Skin Care Tips

While some people may be blessed with naturally flawless skin, most of us have to continually work at it. This page will help keep your skin healthy and provide information on side effects on Skin Treatment Services.

Acne

Different acne treatments will have different side effects and require different kinds of maintenance. Below are some general side effects you can expect and some tips to help you cope.

Creams and gels like Salicylic Acid, topical antibiotics and topical retinoids will all dry out your skin. Be sure to use a good moisturizer to improve dryness and redness. Some of these creams may also stain your clothing or bed sheets, may cause photosensitivity and may not be able to be used by pregnant or nursing women. Be sure to read the label and instructions on your medication carefully prior to use.

Oral isotretinoin medications such as Accutane are very hard on your body, particularly your liver. Therefore you will require a monthly blood test to continue medication.
Other side effects include dry skin, lips and sometimes resulting rashes. Be sure to use a good moisturizer for sensitive skin such as Tolariene Ultra, and a rich lip conditioner like Ceralip (both found over the counter). Your dermatologist can recommend specific products during your next visit.
Accutane can also cause birth defects and cannot be used during pregnancy.

Eczema

Pills like Systemic Corticosteroids and Immunosuppressants can result in retaining water, high blood pressure, weight gain, slow wound healing, increased risk of dangerous infections and upset stomach and vomiting.

Creams and moisturizers such as Topical Corticosteroids, Barrier Repair Moisturizers and Topical Immunomodulators can have side effects such as mild burning when first applied, thinning of the skin, discolouration and decreased effectiveness when used constantly.

Phototherapy requires several trips to the dermatologist office. There is also a risk of sunburn, eye damage, skin cancer, dry skin, freckling and premature aging.

Psoriasis

Topical treatments such as Salicylic Acid, Coal Tar, Steroids (corticosteroids) and Vitamin D creams can dry out your skin, cause burning, itching or redness or cause thinning or discolouration of the skin.

Pills such as Methotrexate can cause nausea. Some medications can also cause birth defects and cannot be used during pregnancy.

Injections such as Remicade (infliximab) and Simponi (golimumab) can cause side effects such as respiratory infections, flu-like symptoms and injection site reactions.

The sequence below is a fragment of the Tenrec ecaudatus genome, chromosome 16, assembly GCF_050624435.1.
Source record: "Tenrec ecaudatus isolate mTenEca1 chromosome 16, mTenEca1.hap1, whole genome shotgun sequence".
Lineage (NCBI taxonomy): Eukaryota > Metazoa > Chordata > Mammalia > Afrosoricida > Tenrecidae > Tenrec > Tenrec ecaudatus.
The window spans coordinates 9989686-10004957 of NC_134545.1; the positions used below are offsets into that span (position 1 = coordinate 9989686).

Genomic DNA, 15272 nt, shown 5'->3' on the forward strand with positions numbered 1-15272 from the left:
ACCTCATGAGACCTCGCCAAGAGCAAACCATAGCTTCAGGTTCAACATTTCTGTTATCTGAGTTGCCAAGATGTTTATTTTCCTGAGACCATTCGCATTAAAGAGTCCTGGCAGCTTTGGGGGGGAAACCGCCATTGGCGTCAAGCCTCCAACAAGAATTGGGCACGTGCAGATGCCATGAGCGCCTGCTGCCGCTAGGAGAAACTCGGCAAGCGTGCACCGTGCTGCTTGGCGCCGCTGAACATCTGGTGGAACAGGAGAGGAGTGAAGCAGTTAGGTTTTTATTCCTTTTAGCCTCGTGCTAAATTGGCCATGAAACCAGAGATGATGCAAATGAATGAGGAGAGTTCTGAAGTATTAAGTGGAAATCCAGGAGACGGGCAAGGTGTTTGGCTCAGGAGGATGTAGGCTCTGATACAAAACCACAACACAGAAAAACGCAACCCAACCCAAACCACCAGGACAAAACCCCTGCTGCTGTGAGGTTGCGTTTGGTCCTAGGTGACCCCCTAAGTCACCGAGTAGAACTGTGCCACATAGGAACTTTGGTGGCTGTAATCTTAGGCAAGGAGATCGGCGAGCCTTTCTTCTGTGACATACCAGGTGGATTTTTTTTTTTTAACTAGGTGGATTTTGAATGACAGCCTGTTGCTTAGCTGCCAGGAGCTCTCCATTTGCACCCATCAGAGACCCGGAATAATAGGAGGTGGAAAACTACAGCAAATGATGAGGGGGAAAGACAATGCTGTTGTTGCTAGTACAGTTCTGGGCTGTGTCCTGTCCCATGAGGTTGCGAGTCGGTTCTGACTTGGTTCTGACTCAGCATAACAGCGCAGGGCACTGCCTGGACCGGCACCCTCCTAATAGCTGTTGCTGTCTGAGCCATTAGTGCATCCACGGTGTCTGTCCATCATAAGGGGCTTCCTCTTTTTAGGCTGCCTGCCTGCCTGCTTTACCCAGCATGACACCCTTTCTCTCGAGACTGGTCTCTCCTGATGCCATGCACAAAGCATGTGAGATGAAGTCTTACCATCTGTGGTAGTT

UV Light Therapy for Psoriasis can be time consuming as you will need to come back for many visits over time. Possible side effects can include bruising and scarring at the treatment site. You should also avoid sun exposure during treatment and be careful not to injure the area that was treated.

Skin Cancer

Liquid Nitrogen burns the area of treatment. This can result in burning and blistering. Healing time is 3-6 weeks after the procedure, keep the wound clean and dry. A scab will form over the area.

Topical creams/gels such as Picato can be used at home or in the office, as per your dermatologist’s directions. During treatment you may experience redness, peeling, swelling, flakiness, hardening or thickening of the skin or even blisters or ulcers.

Photodynamic Therapy (PDT) is a combination of cream and phototherapy. You will need to come back to the office many times for this treatment. Common side effects can include a stinging or burning sensation during the therapy. It is recommended you avoid sun exposure on the treated area for a couple of days following treatment. It is also not recommended during pregnancy, women who are breast feeding should wait 48 hours after treatment to breastfeed and it can trigger herpes simplex activation.

General Skin Care Tips

  • More than anything, remember to avoid sun overexposure. Use wide-brimmed hats and high-SPF sunscreens to protect your skin from the hazards of the sun, which cause a great majority of medical and cosmetic skin problems.

 

  • Keep in mind that your skin is an organ, and as such, it needs proper nutrition. Vitamins and anti-oxidants are essential to skin health. Also, be sure to drink plenty of water to properly hydrate your skin.

 

  • Don’t smoke. Smoking decreases blood circulation, and introduces a variety of poisons, oxidants and chemicals that harm your skin, as well as your overall health.

 

  • Like your other body parts, your skin reacts to your psychological and emotional well-being as much as your physical well-being, so be sure to get plenty of rest each night, and minimize stress as much as possible.

 

  • Though it may sound obvious, always remember to keep your skin clean. This means not only washing your face with a gentle cleanser regularly, but little things you may not think about during the day. For example, your hands are one of the oiliest parts of your body – touching your face repeatedly spreads not only those oils, but the dirt that accumulates on your hands as well.

 

  • Avoid excessive exfoliation and moisturizing. While moderate exfoliating can clear your skin of old, dead cells, over-exfoliation can acidify and irritate your skin. Likewise, rationed applications of moisturizer are good for skin, but over-moisturizing can clog pores and make your skin oily.

 

  • When at all possible, try to keep your skin care regimen consistent. Cosmetic products, lotions and cleansers – even all-natural ones – can have dozens of ingredients, any of which could be potential allergens. Regularly and frequently changing these products out increases your chances of irritating, inflaming or shocking your skin.